MOBILE, Ala. (WKRG) — The leader of a $24 million drug operation off the streets of Mobile, and potentially off to prison for several decades.

WKRG News 5 has been following the case of Darrin Southall over the past year — just this week he ​reached a plea deal. Police say putting someone like Southall behind bars is big news for the city.

“It’s a great day in the city of Mobile to be able to have someone of this magnitude taken off the streets and taken out of the drug trade,” said Lawrence Battiste, public safety director for the city of Mobile.

Southall will be off the streets after entering a plea deal. He faces anywhere from 30-35 years behind bars for his crimes.

“So having him take a plea with significant jail time associated with that plea means a lot to this community as a whole for someone like him not to be able to be back on the streets,” Battiste said.

Southall has a long criminal history dating back to the 1990s. Federal prosecutors labeled him a ringleader in a multi-state, multi-million dollar drug organization since at least 2016.

“When you’ve got two major interstates, we are a major connect from where drugs are being transported from primarily. Oftentimes, many of those drugs find those ways into our communities simply because we are a major thoroughfare for those drugs to make their way to other places,” Battiste said.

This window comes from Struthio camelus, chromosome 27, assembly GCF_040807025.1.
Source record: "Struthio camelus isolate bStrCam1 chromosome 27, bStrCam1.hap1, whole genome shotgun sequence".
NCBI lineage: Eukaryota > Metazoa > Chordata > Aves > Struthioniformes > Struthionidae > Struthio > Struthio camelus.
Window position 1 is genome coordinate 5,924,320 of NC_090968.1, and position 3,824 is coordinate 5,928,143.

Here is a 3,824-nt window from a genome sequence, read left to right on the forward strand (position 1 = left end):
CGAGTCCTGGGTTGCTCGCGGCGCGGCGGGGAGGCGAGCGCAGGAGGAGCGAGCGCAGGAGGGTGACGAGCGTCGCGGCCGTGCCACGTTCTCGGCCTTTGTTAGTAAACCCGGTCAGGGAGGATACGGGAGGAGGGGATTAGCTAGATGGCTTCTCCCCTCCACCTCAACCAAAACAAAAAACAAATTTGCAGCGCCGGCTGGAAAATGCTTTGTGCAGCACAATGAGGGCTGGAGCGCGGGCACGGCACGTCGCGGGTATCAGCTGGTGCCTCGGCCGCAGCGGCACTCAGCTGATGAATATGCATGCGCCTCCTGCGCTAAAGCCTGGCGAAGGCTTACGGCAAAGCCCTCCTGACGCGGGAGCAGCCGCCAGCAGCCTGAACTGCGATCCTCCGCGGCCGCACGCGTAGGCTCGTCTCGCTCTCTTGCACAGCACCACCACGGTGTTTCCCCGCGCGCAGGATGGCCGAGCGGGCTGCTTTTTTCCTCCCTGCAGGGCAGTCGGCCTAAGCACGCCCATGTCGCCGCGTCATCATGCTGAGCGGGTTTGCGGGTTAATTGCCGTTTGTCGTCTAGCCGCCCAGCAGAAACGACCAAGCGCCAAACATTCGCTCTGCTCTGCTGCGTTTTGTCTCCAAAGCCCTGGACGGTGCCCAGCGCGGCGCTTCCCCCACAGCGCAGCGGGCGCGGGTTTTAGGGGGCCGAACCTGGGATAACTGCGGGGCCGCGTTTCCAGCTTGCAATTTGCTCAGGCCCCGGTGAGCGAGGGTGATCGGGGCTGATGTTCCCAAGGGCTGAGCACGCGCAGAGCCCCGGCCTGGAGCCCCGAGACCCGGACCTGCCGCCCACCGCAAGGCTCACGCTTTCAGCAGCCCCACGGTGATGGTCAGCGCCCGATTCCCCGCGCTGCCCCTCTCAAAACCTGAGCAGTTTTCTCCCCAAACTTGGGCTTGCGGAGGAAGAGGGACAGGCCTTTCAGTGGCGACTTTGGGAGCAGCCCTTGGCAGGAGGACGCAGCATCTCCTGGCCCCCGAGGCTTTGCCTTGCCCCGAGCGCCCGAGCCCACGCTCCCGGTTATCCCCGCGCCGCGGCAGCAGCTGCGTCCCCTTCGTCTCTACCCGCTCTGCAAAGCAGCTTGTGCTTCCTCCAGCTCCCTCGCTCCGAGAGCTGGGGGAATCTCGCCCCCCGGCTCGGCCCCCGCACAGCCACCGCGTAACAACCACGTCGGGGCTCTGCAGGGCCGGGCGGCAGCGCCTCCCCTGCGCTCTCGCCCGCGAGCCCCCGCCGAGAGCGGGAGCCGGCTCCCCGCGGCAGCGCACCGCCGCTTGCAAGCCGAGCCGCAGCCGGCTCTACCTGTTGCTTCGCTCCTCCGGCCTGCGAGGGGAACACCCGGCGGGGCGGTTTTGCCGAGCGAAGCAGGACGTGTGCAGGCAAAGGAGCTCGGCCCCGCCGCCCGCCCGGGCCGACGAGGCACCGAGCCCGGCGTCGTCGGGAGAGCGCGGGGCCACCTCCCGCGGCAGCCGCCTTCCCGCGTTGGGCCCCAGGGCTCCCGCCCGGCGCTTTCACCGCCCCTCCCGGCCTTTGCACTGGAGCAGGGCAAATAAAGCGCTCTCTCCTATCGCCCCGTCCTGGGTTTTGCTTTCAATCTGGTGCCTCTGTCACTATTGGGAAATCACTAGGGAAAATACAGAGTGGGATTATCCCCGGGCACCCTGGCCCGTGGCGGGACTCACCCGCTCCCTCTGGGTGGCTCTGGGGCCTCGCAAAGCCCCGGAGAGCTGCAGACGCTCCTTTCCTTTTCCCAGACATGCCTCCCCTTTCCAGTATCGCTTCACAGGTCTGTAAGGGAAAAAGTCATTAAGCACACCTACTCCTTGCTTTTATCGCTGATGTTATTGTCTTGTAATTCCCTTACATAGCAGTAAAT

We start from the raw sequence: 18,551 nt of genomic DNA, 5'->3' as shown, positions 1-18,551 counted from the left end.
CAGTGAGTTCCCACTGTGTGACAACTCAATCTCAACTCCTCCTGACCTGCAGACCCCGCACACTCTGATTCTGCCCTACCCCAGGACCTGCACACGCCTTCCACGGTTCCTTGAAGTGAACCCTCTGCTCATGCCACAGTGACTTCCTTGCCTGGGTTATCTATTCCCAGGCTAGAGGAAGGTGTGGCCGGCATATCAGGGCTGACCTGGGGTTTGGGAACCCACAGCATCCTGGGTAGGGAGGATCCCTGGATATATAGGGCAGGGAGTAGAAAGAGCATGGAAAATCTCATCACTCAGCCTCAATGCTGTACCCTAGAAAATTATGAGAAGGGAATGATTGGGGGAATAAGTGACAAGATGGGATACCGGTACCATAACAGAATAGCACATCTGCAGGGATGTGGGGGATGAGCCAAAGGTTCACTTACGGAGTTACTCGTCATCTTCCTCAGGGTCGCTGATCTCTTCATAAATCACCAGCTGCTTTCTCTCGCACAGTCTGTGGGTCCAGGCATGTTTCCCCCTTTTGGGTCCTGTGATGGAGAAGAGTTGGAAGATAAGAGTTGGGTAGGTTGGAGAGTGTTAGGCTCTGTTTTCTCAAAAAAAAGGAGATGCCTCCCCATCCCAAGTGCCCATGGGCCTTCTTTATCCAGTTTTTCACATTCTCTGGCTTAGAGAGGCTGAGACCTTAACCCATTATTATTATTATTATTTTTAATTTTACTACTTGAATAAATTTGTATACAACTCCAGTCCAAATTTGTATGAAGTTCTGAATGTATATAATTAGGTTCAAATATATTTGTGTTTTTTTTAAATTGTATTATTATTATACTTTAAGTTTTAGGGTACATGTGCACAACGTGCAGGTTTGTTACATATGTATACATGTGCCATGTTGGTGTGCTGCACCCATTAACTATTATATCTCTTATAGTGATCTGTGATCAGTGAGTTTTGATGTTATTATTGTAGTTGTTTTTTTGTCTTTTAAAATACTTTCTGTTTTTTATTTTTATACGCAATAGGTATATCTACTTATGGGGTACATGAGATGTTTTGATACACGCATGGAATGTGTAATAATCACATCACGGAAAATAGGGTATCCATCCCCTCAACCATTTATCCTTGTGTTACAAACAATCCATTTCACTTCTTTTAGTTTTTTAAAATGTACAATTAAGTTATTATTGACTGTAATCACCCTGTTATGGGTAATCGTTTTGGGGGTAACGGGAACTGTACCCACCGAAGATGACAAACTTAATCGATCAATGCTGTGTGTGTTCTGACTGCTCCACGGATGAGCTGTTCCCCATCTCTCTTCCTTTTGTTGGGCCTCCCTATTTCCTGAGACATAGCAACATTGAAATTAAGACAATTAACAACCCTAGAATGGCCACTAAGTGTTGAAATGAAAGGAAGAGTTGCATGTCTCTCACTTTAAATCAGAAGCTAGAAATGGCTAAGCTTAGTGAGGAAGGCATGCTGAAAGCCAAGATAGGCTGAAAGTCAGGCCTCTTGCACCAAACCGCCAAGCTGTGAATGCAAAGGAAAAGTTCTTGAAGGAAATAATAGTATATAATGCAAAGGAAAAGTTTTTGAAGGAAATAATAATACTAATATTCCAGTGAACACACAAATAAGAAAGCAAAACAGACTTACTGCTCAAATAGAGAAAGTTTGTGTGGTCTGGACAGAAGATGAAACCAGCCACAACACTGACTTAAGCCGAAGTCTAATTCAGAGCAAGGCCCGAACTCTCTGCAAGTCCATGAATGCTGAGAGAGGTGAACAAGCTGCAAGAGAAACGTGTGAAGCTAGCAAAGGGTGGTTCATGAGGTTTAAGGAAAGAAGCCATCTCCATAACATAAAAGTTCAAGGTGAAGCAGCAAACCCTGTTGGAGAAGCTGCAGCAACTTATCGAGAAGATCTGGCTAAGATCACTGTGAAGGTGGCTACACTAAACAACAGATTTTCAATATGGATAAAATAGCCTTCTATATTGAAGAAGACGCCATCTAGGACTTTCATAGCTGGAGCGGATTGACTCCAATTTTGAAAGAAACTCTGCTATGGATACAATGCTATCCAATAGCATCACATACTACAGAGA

Mobile police say his arrest will make an impact. “Sometimes when you take out a major head of any organization, there are people that are vying for positions to maybe take over the area or role that particular person served in. But I do think it will have a short-term impact on the disruption. In particular, his criminal organization that he had in place,” Battiste said. “Our hope and desire is that not only do we cripple him and what he’s been able to do, but maybe cripple others who may be looking to come up and fill the void that has been created by him.”

With this plea, Southall admits he is accountable for about 4,000 kilograms of cocaine, 24 kilograms of heroin, and he admits he took in about $24 million during the time of his operation. According to court documents, Southall did some of his business in Mobile, Mississippi, and Texas.

“We need to hold them accountable for the behavior because the drug trade typically drives other types of crime, burglaries, homicides, assaults,” Battise said.

His sentencing for this federal case is set for Feb. 18.

Southall was also named as a person of interest in a double homicide earlier this year. The grandparents of local rapper HoneyKomb Brazy were found dead in their home after it caught fire in February. No one has been arrested in connection with those deaths.